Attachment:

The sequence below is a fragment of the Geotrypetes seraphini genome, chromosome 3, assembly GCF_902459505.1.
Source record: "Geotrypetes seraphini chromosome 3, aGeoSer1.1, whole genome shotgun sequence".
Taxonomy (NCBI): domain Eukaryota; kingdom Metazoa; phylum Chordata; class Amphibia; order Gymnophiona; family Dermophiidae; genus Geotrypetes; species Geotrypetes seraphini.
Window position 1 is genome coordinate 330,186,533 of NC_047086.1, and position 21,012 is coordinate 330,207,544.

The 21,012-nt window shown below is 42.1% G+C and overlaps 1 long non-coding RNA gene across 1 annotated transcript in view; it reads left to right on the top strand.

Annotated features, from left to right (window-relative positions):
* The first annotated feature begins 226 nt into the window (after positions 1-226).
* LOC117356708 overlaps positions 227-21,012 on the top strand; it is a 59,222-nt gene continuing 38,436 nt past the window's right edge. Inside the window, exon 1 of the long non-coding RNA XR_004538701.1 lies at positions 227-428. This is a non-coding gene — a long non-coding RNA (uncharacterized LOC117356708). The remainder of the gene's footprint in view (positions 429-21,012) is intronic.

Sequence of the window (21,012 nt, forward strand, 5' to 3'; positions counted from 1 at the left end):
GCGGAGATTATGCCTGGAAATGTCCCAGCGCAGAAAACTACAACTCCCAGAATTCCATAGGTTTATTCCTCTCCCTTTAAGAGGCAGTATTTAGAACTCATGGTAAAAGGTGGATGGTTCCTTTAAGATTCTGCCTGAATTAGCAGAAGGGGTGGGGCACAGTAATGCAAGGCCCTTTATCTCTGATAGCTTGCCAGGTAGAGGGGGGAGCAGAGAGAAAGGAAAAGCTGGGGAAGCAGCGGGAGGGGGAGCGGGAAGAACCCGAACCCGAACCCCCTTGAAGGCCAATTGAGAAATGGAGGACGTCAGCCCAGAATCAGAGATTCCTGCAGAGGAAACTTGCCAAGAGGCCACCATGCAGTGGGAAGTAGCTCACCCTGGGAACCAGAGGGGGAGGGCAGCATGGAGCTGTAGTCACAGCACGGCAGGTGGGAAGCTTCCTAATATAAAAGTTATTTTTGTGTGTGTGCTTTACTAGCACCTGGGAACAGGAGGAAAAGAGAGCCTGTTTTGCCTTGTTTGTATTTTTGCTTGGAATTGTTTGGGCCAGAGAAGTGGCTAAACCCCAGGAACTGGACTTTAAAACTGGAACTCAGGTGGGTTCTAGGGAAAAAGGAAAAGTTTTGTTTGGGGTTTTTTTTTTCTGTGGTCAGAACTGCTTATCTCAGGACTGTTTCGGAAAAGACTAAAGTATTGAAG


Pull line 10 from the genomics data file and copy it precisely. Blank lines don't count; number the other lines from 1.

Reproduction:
GCGGAGATTATGCCTGGAAATGTCCCAGCGCAGAAAACTACAACTCCCAGAATTCCATAGGTTTATTCCTCTCCCTTTAAGAGGCAGTATTTAGAACTCATGGTAAAAGGTGGATGGTTCCTTTAAGATTCTGCCTGAATTAGCAGAAGGGGTGGGGCACAGTAATGCAAGGCCCTTTATCTCTGATAGCTTGCCAGGTAGAGGGGGGAGCAGAGAGAAAGGAAAAGCTGGGGAAGCAGCGGGAGGGGGAGCGGGAAGAACCCGAACCCGAACCCCCTTGAAGGCCAATTGAGAAATGGAGGACGTCAGCCCAGAATCAGAGATTCCTGCAGAGGAAACTTGCCAAGAGGCCACCATGCAGTGGGAAGTAGCTCACCCTGGGAACCAGAGGGGGAGGGCAGCATGGAGCTGTAGTCACAGCACGGCAGGTGGGAAGCTTCCTAATATAAAAGTTATTTTTGTGTGTGTGCTTTACTAGCACCTGGGAACAGGAGGAAAAGAGAGCCTGTTTTGCCTTGTTTGTATTTTTGCTTGGAATTGTTTGGGCCAGAGAAGTGGCTAAACCCCAGGAACTGGACTTTAAAACTGGAACTCAGGTGGGTTCTAGGGAAAAAGGAAAAGTTTTGTTTGGGGTTTTTTTTTTCTGTGGTCAGAACTGCTTATCTCAGGACTGTTTCGGAAAAGACTAAAGTATTGAAG